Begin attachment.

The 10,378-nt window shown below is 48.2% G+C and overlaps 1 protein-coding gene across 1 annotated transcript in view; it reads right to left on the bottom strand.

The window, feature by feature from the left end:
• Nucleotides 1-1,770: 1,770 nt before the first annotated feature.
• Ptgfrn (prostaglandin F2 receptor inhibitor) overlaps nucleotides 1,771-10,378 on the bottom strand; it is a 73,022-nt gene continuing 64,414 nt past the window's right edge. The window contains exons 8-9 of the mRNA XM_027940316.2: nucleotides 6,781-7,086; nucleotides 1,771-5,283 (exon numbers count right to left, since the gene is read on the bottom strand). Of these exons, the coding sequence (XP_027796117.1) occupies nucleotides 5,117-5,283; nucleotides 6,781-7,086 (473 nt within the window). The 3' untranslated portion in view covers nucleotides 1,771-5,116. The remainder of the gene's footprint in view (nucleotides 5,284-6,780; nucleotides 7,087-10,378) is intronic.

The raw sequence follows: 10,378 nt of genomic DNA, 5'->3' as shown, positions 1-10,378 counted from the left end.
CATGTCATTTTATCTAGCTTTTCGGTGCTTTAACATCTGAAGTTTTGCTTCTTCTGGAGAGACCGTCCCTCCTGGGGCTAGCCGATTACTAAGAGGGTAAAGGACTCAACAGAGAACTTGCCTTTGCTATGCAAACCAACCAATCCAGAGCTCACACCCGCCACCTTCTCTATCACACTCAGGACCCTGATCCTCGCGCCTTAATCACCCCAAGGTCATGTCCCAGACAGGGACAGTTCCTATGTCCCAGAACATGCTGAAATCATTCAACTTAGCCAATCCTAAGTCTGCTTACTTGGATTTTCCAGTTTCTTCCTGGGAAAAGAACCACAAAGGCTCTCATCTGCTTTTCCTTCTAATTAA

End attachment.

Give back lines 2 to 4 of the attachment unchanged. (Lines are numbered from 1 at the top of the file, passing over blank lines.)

The window, feature by feature from the left end:
• Nucleotides 1-1,770: 1,770 nt before the first annotated feature.
• Ptgfrn (prostaglandin F2 receptor inhibitor) overlaps nucleotides 1,771-10,378 on the bottom strand; it is a 73,022-nt gene continuing 64,414 nt past the window's right edge. The window contains exons 8-9 of the mRNA XM_027940316.2: nucleotides 6,781-7,086; nucleotides 1,771-5,283 (exon numbers count right to left, since the gene is read on the bottom strand). Of these exons, the coding sequence (XP_027796117.1) occupies nucleotides 5,117-5,283; nucleotides 6,781-7,086 (473 nt within the window). The 3' untranslated portion in view covers nucleotides 1,771-5,116. The remainder of the gene's footprint in view (nucleotides 5,284-6,780; nucleotides 7,087-10,378) is intronic.